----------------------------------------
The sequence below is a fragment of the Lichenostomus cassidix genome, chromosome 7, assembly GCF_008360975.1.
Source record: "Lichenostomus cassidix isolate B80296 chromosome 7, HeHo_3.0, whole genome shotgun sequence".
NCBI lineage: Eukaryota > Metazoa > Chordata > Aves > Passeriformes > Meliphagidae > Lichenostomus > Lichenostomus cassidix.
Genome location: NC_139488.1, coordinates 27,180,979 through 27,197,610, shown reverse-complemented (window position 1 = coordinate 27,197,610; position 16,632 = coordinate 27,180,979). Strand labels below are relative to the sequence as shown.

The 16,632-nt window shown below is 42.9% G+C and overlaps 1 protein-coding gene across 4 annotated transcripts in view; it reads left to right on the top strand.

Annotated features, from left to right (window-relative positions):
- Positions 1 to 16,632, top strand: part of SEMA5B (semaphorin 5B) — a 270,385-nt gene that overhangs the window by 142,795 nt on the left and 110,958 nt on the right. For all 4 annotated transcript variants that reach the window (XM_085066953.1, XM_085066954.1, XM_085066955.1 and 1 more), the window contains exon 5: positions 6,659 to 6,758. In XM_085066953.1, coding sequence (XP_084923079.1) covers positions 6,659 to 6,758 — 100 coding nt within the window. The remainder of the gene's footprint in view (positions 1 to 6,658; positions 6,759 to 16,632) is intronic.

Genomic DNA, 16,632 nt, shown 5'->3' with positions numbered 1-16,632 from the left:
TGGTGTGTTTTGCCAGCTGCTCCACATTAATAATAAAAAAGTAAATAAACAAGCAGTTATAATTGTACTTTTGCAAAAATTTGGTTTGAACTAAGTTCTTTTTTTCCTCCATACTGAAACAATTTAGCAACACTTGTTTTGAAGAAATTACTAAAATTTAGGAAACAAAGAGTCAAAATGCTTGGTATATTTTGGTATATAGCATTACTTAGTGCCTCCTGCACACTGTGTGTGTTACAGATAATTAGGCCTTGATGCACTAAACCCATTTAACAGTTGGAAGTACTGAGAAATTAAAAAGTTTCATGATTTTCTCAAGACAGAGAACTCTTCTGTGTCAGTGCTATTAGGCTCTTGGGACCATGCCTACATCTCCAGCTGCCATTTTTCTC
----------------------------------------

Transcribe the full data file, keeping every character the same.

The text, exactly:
The sequence below is a fragment of the Lichenostomus cassidix genome, chromosome 7, assembly GCF_008360975.1.
Source record: "Lichenostomus cassidix isolate B80296 chromosome 7, HeHo_3.0, whole genome shotgun sequence".
NCBI lineage: Eukaryota > Metazoa > Chordata > Aves > Passeriformes > Meliphagidae > Lichenostomus > Lichenostomus cassidix.
Genome location: NC_139488.1, coordinates 27,180,979 through 27,197,610, shown reverse-complemented (window position 1 = coordinate 27,197,610; position 16,632 = coordinate 27,180,979). Strand labels below are relative to the sequence as shown.

The 16,632-nt window shown below is 42.9% G+C and overlaps 1 protein-coding gene across 4 annotated transcripts in view; it reads left to right on the top strand.

Annotated features, from left to right (window-relative positions):
- Positions 1 to 16,632, top strand: part of SEMA5B (semaphorin 5B) — a 270,385-nt gene that overhangs the window by 142,795 nt on the left and 110,958 nt on the right. For all 4 annotated transcript variants that reach the window (XM_085066953.1, XM_085066954.1, XM_085066955.1 and 1 more), the window contains exon 5: positions 6,659 to 6,758. In XM_085066953.1, coding sequence (XP_084923079.1) covers positions 6,659 to 6,758 — 100 coding nt within the window. The remainder of the gene's footprint in view (positions 1 to 6,658; positions 6,759 to 16,632) is intronic.

Genomic DNA, 16,632 nt, shown 5'->3' with positions numbered 1-16,632 from the left:
TGGTGTGTTTTGCCAGCTGCTCCACATTAATAATAAAAAAGTAAATAAACAAGCAGTTATAATTGTACTTTTGCAAAAATTTGGTTTGAACTAAGTTCTTTTTTTCCTCCATACTGAAACAATTTAGCAACACTTGTTTTGAAGAAATTACTAAAATTTAGGAAACAAAGAGTCAAAATGCTTGGTATATTTTGGTATATAGCATTACTTAGTGCCTCCTGCACACTGTGTGTGTTACAGATAATTAGGCCTTGATGCACTAAACCCATTTAACAGTTGGAAGTACTGAGAAATTAAAAAGTTTCATGATTTTCTCAAGACAGAGAACTCTTCTGTGTCAGTGCTATTAGGCTCTTGGGACCATGCCTACATCTCCAGCTGCCATTTTTCTC